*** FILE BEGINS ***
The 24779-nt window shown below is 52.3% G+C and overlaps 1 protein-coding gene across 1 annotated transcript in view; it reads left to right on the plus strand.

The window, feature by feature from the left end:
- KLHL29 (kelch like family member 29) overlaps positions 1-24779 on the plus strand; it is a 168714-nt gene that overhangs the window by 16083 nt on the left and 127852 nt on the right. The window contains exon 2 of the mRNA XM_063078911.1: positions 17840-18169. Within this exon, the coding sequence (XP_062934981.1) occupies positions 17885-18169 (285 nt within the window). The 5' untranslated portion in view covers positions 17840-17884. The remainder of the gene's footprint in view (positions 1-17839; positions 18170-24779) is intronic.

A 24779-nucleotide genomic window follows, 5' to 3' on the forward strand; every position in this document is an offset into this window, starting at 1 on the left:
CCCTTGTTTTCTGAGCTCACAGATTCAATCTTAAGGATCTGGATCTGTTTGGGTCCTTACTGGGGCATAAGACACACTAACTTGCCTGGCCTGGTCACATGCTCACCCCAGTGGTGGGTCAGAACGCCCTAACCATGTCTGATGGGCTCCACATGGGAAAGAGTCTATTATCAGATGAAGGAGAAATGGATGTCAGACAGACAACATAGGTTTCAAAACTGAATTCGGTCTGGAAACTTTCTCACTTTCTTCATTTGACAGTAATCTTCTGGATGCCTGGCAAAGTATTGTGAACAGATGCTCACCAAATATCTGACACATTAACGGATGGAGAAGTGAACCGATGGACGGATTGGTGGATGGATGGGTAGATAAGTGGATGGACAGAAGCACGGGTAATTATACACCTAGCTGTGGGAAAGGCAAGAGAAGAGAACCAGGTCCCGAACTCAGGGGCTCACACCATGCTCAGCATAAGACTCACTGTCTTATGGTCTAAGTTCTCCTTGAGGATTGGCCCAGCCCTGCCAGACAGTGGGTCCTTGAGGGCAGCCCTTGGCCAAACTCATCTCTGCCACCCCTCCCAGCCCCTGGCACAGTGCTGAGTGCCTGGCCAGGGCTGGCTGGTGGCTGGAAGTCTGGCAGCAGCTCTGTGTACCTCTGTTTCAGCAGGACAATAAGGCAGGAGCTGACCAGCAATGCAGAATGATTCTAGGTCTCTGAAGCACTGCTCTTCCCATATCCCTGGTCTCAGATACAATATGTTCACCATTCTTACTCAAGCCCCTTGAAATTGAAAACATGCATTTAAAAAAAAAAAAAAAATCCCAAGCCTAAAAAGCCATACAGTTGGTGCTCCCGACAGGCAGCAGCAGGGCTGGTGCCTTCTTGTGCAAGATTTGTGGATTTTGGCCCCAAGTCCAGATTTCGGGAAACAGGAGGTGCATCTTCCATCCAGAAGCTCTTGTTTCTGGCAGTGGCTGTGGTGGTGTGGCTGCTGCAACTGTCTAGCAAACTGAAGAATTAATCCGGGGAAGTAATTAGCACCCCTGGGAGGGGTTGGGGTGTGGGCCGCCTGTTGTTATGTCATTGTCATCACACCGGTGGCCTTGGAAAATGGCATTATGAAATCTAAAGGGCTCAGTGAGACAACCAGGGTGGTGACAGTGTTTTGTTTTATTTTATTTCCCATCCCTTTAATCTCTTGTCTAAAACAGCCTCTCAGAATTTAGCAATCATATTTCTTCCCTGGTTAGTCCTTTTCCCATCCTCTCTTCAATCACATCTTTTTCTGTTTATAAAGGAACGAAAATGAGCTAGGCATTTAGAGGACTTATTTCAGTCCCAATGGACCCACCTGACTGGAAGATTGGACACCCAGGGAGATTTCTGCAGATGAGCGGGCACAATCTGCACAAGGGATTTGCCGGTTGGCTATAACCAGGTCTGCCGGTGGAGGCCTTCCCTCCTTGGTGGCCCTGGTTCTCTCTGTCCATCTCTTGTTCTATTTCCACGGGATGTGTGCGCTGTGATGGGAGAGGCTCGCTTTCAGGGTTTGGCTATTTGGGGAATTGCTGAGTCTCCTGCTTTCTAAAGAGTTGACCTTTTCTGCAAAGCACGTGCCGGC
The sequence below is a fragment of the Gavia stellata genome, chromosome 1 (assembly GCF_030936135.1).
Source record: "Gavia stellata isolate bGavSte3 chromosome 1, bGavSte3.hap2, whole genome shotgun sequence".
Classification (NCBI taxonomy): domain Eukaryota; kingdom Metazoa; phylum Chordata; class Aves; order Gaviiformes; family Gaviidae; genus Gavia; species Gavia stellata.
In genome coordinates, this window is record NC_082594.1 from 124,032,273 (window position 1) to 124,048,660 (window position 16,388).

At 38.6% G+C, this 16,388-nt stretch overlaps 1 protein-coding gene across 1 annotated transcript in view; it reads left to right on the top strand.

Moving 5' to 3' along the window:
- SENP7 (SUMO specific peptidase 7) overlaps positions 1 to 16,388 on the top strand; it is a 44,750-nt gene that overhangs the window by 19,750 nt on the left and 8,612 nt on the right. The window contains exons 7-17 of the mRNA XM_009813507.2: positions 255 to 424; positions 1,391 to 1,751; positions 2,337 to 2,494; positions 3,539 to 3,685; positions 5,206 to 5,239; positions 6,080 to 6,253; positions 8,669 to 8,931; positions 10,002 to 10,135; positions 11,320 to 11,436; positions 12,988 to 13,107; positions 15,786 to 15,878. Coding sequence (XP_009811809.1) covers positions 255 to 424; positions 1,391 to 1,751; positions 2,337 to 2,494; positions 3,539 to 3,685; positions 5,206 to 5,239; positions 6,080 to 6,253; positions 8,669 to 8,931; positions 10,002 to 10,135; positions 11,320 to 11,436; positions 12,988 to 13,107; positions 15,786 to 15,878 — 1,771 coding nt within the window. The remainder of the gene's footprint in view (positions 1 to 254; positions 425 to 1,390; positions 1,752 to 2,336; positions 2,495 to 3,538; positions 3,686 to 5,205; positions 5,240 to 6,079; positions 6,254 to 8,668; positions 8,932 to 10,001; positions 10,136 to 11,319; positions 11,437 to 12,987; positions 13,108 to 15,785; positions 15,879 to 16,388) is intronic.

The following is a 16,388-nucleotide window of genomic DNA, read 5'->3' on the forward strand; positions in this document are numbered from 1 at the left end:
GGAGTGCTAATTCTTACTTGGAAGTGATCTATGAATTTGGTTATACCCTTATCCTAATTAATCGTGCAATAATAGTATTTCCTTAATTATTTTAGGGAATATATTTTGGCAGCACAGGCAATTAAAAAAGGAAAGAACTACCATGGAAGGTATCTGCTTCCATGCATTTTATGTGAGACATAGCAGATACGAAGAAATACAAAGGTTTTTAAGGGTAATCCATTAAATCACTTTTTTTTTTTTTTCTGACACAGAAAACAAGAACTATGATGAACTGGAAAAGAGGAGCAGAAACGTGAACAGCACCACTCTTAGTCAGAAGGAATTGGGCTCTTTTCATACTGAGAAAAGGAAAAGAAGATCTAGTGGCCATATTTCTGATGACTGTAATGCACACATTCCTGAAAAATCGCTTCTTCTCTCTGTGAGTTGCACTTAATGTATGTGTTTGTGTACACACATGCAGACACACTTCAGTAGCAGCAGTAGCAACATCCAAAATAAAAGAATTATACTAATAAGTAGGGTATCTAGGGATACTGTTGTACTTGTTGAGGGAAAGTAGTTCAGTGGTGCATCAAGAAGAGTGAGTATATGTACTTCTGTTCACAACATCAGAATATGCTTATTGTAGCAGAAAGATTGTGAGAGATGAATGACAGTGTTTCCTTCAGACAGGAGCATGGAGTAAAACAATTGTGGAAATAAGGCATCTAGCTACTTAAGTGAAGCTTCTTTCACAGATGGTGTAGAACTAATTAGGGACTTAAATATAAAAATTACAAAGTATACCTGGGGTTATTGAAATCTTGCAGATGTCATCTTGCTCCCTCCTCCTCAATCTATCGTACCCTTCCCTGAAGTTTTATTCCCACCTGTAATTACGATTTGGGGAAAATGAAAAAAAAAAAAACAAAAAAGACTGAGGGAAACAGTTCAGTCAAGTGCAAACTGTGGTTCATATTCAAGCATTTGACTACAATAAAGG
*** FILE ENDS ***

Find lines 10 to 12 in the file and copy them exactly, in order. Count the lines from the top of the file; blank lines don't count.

At 38.6% G+C, this 16,388-nt stretch overlaps 1 protein-coding gene across 1 annotated transcript in view; it reads left to right on the top strand.

Moving 5' to 3' along the window:
- SENP7 (SUMO specific peptidase 7) overlaps positions 1 to 16,388 on the top strand; it is a 44,750-nt gene that overhangs the window by 19,750 nt on the left and 8,612 nt on the right. The window contains exons 7-17 of the mRNA XM_009813507.2: positions 255 to 424; positions 1,391 to 1,751; positions 2,337 to 2,494; positions 3,539 to 3,685; positions 5,206 to 5,239; positions 6,080 to 6,253; positions 8,669 to 8,931; positions 10,002 to 10,135; positions 11,320 to 11,436; positions 12,988 to 13,107; positions 15,786 to 15,878. Coding sequence (XP_009811809.1) covers positions 255 to 424; positions 1,391 to 1,751; positions 2,337 to 2,494; positions 3,539 to 3,685; positions 5,206 to 5,239; positions 6,080 to 6,253; positions 8,669 to 8,931; positions 10,002 to 10,135; positions 11,320 to 11,436; positions 12,988 to 13,107; positions 15,786 to 15,878 — 1,771 coding nt within the window. The remainder of the gene's footprint in view (positions 1 to 254; positions 425 to 1,390; positions 1,752 to 2,336; positions 2,495 to 3,538; positions 3,686 to 5,205; positions 5,240 to 6,079; positions 6,254 to 8,668; positions 8,932 to 10,001; positions 10,136 to 11,319; positions 11,437 to 12,987; positions 13,108 to 15,785; positions 15,879 to 16,388) is intronic.